The adidas Manchester Marathon wouldn’t be the same without its amazing supporters.

In fact, they show participants so much love that we made a dedicated Supporter Hub page to ensure an awesome spectating experience.

We also narrowed down the top places to spectate at the event by speaking to Deputy Course Director Charlie Mussett, who can be found zipping about the course on a motorbike on event day. 

These spots are also great places to meet participants after the event (especially since Charlie recommends that spectators avoid going to the finish line which will be very busy on the day).

Let’s find out more!


The City Centre is a fantastic place to soak up the atmosphere of the event, with many great food and drink spots close at hand. Head to Deansgate to catch runners at the turnaround point near mile 5 of the event, where the party will be in full swing. There will also be the Buzzin’ Fly-by screen and feel-good music near the turn around point between miles 4 and 5.

Charlie with his route bike at last year’s event.


Stretford has a fast-growing reputation as a foodie hub, with Stretford Canteen drawing rave reviews for its French-inspired fare.  Around Stretford Mall spectators can see runners passing on their way out between miles 9 and 10 and on their way back in towards the finish as they pass mile 23. Stretford Public Hall across from the Mall will have DJs and a cheer team, and over at the Mall British Heart Foundation and the Cheerleader Society will be whipping up the crowds to cheer runners home. 


Sale is a friendly community full of lively local support and green spaces. Runners pass through Sale on the A56 heading out at 11 miles and come back over the Bridgewater Canal and past the Town Hall after 21 miles  – when fatigue is likely to have set in. There are lots of places to eat and drink around the Waterside and on Northenden Road, making Sale a great base to watch runners head out and back with a spot of brunch in between.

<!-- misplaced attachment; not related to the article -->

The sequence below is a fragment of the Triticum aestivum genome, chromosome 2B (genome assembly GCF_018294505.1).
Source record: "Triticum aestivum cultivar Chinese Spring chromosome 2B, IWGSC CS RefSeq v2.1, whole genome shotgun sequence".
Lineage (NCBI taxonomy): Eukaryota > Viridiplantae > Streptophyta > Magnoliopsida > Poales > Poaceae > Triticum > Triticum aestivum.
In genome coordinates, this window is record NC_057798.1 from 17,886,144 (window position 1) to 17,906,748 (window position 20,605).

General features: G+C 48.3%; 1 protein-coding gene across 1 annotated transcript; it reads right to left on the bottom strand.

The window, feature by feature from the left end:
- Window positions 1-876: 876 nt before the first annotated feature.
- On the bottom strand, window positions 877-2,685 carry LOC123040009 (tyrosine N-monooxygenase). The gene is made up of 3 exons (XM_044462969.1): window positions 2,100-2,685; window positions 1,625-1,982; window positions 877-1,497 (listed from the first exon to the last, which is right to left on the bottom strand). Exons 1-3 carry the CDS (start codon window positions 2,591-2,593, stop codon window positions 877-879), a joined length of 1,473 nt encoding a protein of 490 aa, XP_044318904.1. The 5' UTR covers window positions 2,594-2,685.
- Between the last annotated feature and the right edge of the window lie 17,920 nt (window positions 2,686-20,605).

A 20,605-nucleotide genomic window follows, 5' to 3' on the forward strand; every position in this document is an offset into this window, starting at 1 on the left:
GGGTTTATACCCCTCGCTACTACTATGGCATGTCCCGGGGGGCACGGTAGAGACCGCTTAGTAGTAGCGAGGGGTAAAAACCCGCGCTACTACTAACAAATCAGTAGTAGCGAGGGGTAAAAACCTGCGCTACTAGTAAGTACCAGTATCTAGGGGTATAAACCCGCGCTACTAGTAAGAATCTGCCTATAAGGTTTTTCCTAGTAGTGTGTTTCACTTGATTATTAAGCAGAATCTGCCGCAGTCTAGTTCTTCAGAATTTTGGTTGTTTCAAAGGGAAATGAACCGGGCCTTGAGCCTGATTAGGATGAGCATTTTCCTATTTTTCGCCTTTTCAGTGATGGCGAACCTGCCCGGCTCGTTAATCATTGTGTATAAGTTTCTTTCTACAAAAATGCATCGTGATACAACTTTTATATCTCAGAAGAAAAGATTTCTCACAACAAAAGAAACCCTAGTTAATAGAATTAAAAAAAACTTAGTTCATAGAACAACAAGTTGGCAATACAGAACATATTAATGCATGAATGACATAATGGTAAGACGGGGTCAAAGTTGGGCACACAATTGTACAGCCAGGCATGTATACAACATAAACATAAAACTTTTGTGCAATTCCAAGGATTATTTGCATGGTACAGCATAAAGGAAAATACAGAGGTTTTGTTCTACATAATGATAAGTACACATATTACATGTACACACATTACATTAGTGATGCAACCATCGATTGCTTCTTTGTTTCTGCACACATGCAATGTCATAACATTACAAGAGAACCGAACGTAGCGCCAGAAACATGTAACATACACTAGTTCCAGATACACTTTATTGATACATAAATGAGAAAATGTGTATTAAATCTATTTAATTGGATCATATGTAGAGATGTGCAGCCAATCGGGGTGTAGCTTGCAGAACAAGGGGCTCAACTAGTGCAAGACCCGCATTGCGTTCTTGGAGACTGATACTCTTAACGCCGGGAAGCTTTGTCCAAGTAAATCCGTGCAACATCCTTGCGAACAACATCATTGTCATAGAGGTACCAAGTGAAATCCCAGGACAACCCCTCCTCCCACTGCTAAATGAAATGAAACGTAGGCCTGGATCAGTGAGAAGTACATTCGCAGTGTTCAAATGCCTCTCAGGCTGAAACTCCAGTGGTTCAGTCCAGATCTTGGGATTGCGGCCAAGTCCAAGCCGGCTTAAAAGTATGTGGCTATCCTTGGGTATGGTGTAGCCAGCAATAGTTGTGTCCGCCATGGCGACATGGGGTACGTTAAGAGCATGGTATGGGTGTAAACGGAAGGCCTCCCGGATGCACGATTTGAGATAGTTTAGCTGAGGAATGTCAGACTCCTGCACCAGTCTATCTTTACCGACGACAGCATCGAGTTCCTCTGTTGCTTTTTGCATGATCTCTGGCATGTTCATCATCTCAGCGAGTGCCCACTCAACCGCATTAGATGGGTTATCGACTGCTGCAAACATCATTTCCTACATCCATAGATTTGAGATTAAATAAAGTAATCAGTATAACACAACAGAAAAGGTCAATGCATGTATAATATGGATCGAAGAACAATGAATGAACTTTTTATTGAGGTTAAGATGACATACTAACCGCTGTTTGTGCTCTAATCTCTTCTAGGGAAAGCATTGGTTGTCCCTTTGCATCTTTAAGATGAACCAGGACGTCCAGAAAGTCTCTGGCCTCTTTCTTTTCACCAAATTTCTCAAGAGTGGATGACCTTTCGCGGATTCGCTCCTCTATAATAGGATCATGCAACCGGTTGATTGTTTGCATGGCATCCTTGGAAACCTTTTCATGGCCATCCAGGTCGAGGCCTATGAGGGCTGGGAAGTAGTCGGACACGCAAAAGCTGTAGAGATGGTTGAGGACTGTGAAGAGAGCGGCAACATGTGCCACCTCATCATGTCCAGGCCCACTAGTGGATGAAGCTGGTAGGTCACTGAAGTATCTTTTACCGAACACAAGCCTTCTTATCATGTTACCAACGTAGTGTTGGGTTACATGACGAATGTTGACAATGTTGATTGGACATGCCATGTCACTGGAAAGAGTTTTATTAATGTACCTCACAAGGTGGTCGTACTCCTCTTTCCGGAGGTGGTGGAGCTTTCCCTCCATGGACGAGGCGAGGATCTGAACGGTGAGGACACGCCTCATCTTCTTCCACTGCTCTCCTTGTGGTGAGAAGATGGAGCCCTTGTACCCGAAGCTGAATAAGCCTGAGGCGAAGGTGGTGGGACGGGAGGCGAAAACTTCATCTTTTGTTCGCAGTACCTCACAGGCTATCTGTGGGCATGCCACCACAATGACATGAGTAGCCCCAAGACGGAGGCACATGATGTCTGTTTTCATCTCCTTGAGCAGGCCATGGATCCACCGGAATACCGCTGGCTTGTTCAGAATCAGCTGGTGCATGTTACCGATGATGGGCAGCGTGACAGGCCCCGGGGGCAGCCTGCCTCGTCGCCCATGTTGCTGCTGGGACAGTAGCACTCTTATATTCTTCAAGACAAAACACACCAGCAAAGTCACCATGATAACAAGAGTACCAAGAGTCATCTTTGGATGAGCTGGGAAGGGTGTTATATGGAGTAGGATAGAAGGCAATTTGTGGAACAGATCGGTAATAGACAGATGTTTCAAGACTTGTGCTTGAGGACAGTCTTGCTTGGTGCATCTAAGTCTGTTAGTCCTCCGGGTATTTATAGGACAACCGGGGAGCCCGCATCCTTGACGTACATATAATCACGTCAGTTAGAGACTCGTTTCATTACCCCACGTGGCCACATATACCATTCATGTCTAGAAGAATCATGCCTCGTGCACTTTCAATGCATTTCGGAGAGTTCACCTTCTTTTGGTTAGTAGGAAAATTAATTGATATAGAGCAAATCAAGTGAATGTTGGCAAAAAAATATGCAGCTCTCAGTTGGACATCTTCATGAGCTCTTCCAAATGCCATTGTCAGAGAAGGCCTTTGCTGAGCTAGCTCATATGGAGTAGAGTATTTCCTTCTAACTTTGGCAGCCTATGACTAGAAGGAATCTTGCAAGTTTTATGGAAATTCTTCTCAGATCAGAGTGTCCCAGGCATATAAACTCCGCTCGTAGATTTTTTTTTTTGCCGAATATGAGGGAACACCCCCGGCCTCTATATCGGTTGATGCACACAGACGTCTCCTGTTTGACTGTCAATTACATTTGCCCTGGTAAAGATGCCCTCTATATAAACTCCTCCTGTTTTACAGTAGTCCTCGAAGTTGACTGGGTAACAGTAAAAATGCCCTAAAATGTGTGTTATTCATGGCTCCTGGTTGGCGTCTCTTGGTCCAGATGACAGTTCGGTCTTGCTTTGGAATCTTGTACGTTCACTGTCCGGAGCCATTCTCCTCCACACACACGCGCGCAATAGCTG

Spectators at a marathon.



Altrincham is the southernmost point on the course where the runners turn between 16 and 17 miles. It has a great variety of independent and big name shops and eating places around the Stamford Quarter and Altrincham Market. Take the tram, which will drop you right in the middle of the loop where you can enjoy the entertainment featuring choirs, DJs and bands. 


Chorlton-cum-Hardy is a leafy suburb known for its independent shops and artisan coffee houses. The atmosphere here will be truly electric on event day, as participants push into the final effort of the challenge between miles 24 and 25. Wilbraham Road and Manchester Road are full of great places to grab a bite to eat, and the nearby Chorlton tram stop makes it easy to get to.

We also asked Charlie about his role on the day, where he’ll be zipping around on the back of a motorbike…

“The route team doesn’t have it as hard as the runners, but we rack up a fair few miles on event day both on foot and on bikes. We’re out from 4am to 7pm making sure everything is in place, volunteers are looked after, and then the route is tidied up as soon as the finish finisher comes through the line. To help us get around we use electric bikes to cover the zones that the course is divided into. I’ve been given an upgrade this year as I’ve now got the whole course to oversee on event day. So, I’ll be in my motorbike gear on the back of a bike driven by a very experienced ex traffic cop, which is very exciting!” 

Thank you Charlie for sharing your top spectator locations and hopefully we’ll catch a brief glimpse of you on the day!